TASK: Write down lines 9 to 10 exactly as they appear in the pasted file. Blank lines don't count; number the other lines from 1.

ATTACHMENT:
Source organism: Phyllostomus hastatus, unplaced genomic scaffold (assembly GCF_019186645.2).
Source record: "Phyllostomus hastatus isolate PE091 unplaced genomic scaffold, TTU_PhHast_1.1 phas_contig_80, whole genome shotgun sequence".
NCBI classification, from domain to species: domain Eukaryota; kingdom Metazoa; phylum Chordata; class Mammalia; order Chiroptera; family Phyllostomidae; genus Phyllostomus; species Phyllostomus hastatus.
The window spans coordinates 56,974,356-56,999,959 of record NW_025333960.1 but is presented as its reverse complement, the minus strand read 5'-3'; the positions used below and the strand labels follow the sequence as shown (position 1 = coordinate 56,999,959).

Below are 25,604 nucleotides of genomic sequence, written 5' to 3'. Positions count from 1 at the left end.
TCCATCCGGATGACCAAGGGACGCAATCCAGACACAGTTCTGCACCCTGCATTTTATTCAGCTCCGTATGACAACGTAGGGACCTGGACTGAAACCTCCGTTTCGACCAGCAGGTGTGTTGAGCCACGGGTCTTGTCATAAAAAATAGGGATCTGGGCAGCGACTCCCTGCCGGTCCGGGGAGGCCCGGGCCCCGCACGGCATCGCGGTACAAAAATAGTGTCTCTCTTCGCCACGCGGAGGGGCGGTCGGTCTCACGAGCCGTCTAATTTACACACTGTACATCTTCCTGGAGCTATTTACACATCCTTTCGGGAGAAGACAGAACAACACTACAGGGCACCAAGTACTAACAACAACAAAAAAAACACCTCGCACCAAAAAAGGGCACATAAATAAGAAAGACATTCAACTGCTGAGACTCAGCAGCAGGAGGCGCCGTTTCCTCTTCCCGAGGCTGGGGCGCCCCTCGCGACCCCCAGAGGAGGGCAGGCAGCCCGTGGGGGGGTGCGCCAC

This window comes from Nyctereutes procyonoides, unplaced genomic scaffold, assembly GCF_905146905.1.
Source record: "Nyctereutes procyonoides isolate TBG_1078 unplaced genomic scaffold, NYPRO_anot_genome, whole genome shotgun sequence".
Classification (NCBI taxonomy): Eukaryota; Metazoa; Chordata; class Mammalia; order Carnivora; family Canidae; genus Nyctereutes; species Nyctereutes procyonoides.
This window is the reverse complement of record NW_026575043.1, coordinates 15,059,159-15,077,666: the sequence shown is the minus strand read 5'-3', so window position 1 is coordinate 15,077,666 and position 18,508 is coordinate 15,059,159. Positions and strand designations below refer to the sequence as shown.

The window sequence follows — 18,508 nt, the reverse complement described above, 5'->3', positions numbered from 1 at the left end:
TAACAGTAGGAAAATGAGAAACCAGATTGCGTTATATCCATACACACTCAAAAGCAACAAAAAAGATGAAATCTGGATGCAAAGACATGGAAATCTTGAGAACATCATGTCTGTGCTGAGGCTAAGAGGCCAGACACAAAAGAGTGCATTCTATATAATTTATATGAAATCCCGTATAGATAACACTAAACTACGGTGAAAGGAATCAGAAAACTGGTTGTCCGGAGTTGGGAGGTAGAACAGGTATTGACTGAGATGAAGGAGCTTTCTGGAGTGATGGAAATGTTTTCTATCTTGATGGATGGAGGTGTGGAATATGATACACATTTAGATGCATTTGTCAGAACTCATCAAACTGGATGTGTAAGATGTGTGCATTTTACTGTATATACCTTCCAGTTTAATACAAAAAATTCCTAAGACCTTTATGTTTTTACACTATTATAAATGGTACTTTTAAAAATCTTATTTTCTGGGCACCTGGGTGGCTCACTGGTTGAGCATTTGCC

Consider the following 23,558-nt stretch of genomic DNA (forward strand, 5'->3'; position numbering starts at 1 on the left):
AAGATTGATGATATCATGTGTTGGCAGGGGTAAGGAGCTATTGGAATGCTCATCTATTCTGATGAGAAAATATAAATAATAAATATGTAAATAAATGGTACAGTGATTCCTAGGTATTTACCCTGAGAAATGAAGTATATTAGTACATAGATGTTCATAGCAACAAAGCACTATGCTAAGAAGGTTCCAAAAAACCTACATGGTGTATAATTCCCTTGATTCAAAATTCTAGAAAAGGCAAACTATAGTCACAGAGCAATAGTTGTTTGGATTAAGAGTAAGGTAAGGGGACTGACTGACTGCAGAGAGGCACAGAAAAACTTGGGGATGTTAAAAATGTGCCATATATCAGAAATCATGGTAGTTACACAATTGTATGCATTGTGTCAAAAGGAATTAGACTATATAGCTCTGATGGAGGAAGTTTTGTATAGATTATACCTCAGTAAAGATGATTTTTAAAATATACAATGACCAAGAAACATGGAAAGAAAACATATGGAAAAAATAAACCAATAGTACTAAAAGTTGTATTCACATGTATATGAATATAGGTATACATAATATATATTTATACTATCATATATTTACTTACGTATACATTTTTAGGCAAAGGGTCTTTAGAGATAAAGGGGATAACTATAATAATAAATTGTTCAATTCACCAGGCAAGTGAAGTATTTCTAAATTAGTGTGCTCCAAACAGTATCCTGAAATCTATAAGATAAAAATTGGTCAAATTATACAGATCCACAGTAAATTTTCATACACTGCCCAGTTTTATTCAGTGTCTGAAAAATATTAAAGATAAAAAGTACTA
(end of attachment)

Classification (NCBI taxonomy): Eukaryota; Metazoa; Chordata; class Mammalia; order Carnivora; family Canidae; genus Nyctereutes; species Nyctereutes procyonoides.
This window is the reverse complement of record NW_026575043.1, coordinates 15,059,159-15,077,666: the sequence shown is the minus strand read 5'-3', so window position 1 is coordinate 15,077,666 and position 18,508 is coordinate 15,059,159. Positions and strand designations below refer to the sequence as shown.